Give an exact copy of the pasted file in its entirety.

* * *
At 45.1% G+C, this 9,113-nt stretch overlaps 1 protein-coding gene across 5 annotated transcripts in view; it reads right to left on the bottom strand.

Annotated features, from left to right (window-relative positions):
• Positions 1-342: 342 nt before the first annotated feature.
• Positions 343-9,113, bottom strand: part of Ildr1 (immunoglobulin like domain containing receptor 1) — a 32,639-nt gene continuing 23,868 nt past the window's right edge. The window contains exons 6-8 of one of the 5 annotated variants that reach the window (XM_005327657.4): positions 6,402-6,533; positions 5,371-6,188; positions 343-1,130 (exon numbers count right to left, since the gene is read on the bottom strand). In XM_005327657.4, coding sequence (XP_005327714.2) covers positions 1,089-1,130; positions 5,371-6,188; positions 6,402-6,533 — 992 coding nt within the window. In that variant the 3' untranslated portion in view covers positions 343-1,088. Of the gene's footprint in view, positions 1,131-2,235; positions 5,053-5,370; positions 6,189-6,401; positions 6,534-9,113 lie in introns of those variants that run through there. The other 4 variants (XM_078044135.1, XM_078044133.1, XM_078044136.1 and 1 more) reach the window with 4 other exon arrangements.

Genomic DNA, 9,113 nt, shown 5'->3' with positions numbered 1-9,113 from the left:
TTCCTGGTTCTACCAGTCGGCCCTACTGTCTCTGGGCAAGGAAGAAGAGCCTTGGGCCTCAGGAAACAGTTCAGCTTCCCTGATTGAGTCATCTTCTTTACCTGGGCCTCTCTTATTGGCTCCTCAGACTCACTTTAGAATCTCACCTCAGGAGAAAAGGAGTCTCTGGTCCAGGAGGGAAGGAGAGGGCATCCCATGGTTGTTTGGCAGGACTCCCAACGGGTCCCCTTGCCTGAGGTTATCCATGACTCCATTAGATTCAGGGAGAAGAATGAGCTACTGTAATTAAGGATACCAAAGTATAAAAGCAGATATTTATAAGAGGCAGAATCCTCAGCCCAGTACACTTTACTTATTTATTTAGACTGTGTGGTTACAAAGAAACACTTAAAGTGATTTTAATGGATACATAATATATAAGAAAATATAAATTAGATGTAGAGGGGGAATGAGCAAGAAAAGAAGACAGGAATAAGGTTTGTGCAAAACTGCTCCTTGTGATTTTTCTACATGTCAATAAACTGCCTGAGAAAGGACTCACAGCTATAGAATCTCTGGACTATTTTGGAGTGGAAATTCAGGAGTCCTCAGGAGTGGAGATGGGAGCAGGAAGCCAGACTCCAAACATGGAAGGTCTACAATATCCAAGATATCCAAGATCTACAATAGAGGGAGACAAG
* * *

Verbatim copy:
At 45.1% G+C, this 9,113-nt stretch overlaps 1 protein-coding gene across 5 annotated transcripts in view; it reads right to left on the bottom strand.

Annotated features, from left to right (window-relative positions):
• Positions 1-342: 342 nt before the first annotated feature.
• Positions 343-9,113, bottom strand: part of Ildr1 (immunoglobulin like domain containing receptor 1) — a 32,639-nt gene continuing 23,868 nt past the window's right edge. The window contains exons 6-8 of one of the 5 annotated variants that reach the window (XM_005327657.4): positions 6,402-6,533; positions 5,371-6,188; positions 343-1,130 (exon numbers count right to left, since the gene is read on the bottom strand). In XM_005327657.4, coding sequence (XP_005327714.2) covers positions 1,089-1,130; positions 5,371-6,188; positions 6,402-6,533 — 992 coding nt within the window. In that variant the 3' untranslated portion in view covers positions 343-1,088. Of the gene's footprint in view, positions 1,131-2,235; positions 5,053-5,370; positions 6,189-6,401; positions 6,534-9,113 lie in introns of those variants that run through there. The other 4 variants (XM_078044135.1, XM_078044133.1, XM_078044136.1 and 1 more) reach the window with 4 other exon arrangements.

Genomic DNA, 9,113 nt, shown 5'->3' with positions numbered 1-9,113 from the left:
TTCCTGGTTCTACCAGTCGGCCCTACTGTCTCTGGGCAAGGAAGAAGAGCCTTGGGCCTCAGGAAACAGTTCAGCTTCCCTGATTGAGTCATCTTCTTTACCTGGGCCTCTCTTATTGGCTCCTCAGACTCACTTTAGAATCTCACCTCAGGAGAAAAGGAGTCTCTGGTCCAGGAGGGAAGGAGAGGGCATCCCATGGTTGTTTGGCAGGACTCCCAACGGGTCCCCTTGCCTGAGGTTATCCATGACTCCATTAGATTCAGGGAGAAGAATGAGCTACTGTAATTAAGGATACCAAAGTATAAAAGCAGATATTTATAAGAGGCAGAATCCTCAGCCCAGTACACTTTACTTATTTATTTAGACTGTGTGGTTACAAAGAAACACTTAAAGTGATTTTAATGGATACATAATATATAAGAAAATATAAATTAGATGTAGAGGGGGAATGAGCAAGAAAAGAAGACAGGAATAAGGTTTGTGCAAAACTGCTCCTTGTGATTTTTCTACATGTCAATAAACTGCCTGAGAAAGGACTCACAGCTATAGAATCTCTGGACTATTTTGGAGTGGAAATTCAGGAGTCCTCAGGAGTGGAGATGGGAGCAGGAAGCCAGACTCCAAACATGGAAGGTCTACAATATCCAAGATATCCAAGATCTACAATAGAGGGAGACAAG